Vietnam sees no future in exporting fragrant rice

By | February 27, 2016

The scented rice that Soc Trang Food Company exports to Hong Kong, Taiwan, Singapore and the US has been increasing rapidly. This prompted the company to join forces with farmers in 2015 to increase the Jasmine 85 fragrant rice growing area from 1,800 hectares to 4,000 hectares.

The Vietnam Food Association (VFA) also decided to develop Jasmine 85 into a national rice brand.

However, some experts said this was a hasty decision.

Weak brand

In 2010, Vietnam exported 216,000 tons of scented rice, while the figure soared to 1.3 million tons in 2014. The scented rice export price increased rapidly from $460 to $620 per ton.

Even China and Africa have imported more fragrant rice from Vietnam because Vietnam’s rice has a more competitive price than Thailand’s.

Australia and New Zealand have also begun importing scented rice from Vietnam. Vietnam’s scented rice first appeared in the US in late 2015.

However, US consumers favor Vietnam’s rice less than Thailand’s, though Vietnam products sell $10-45 per kilo cheaper. Thai Hom Mali rice is exported at $1,075 per ton, while Indian Masmati $1,525 per ton.

Though the scented rice exports have been increasing rapidly, the export volume from Vietnam is very modest.

Meanwhile, Vietnam’s scented rice export price is just equal to 50 percent of Cambodia’s and Thailand’s. In the US, according to Dr Tran Van Dat from FAO (Food & Agriculture Organization), Thai scented rice accounts for 80 percent of the market share.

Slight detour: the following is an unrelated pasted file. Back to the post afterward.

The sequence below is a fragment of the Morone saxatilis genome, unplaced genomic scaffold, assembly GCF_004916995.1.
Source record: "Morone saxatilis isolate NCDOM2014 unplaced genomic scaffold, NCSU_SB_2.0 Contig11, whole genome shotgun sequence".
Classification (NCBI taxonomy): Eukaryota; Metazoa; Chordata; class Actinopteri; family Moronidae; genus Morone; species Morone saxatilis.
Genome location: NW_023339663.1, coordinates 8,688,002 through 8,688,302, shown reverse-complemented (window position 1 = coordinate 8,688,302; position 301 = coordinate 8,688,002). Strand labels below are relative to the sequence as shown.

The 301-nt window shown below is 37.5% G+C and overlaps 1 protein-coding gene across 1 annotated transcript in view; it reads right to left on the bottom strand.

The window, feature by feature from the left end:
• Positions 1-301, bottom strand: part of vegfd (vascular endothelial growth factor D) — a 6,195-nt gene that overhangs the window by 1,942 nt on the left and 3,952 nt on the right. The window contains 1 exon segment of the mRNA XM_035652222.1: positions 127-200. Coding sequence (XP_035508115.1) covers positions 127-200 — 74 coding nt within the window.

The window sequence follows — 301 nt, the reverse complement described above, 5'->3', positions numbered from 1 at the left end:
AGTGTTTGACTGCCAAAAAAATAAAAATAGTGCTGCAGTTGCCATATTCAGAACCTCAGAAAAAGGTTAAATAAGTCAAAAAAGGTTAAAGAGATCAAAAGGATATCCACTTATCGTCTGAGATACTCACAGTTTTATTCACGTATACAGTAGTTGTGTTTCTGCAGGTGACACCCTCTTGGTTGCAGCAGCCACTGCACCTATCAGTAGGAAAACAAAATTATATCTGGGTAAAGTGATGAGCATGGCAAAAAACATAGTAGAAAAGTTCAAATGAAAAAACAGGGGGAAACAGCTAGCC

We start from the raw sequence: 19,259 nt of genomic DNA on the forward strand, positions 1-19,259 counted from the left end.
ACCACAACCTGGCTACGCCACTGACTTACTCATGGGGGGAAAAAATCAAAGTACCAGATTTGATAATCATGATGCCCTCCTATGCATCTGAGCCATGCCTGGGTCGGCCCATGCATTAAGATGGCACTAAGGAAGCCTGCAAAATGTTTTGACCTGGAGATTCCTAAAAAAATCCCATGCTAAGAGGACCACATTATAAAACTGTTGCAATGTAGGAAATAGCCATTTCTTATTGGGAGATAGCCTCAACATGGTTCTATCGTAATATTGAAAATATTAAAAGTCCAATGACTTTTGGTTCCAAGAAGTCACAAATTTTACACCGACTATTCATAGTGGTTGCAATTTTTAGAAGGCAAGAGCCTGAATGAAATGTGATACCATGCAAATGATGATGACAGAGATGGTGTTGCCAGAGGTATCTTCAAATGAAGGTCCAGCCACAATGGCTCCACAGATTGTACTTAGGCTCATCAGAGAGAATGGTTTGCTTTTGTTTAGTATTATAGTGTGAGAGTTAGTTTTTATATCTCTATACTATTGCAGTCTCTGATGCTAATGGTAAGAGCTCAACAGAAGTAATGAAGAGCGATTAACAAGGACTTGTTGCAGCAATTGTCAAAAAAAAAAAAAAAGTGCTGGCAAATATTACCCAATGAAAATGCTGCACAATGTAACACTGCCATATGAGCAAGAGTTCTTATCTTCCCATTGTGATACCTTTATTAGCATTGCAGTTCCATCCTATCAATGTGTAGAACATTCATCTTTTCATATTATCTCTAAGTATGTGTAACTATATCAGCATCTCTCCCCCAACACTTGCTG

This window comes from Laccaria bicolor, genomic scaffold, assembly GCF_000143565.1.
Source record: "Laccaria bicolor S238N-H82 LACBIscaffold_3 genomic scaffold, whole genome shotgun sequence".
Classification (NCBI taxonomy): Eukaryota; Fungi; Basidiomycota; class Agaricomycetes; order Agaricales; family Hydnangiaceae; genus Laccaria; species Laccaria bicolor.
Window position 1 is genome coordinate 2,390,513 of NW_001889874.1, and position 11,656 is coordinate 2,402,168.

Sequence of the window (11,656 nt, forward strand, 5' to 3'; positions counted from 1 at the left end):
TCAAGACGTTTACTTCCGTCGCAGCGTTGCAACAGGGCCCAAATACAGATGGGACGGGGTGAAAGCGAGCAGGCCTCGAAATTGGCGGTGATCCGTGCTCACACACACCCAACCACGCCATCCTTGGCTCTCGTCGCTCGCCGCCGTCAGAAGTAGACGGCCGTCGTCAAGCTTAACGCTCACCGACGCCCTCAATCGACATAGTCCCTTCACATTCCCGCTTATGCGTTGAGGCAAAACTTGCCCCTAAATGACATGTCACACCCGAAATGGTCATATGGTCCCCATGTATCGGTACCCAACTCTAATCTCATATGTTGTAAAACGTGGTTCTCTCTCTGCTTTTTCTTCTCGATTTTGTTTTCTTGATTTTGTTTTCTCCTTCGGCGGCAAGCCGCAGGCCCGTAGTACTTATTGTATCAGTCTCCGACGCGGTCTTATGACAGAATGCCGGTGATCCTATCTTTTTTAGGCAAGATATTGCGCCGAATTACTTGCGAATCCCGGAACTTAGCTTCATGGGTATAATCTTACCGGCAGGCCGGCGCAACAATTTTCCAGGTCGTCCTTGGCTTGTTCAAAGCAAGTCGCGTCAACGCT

Cambodia is also a very strong rival to Vietnam. Though Cambodia cannot compare with Vietnam in terms of export volume, its export price is higher.

According to CRF, Cambodia’s Jasmine can be sold for $820-850 per ton, while Vietnam’s Jasmine average export price is between $450 and $620 per ton.

What kind of rice should be exported?

Vietnam is still wavering between making high-quality scented rice or low-cost high-yield rice.

VFA wants to develop Jasmine 85 into Vietnam’s national rice brand. However, according to Prof Vo Tong Xuan, the Vietnamese leading rice expert, Jasmine has been abandoned in many countries.

Meanwhile, according to an analyst, Vietnamese Jasmine rice products can be sold for prices equal to one-half of Thai Hom Mali rice and 1/3 of Indian Basmati because Vietnamese rice exporters offer low prices to scramble for export contracts.

Rolando Dy from Filipino Asia Pacific University noted that Vietnam should not follow Thailand and focus on making scented rice, but instead should focus on high-yield rice varieties which have selling prices of $700-800 per ton.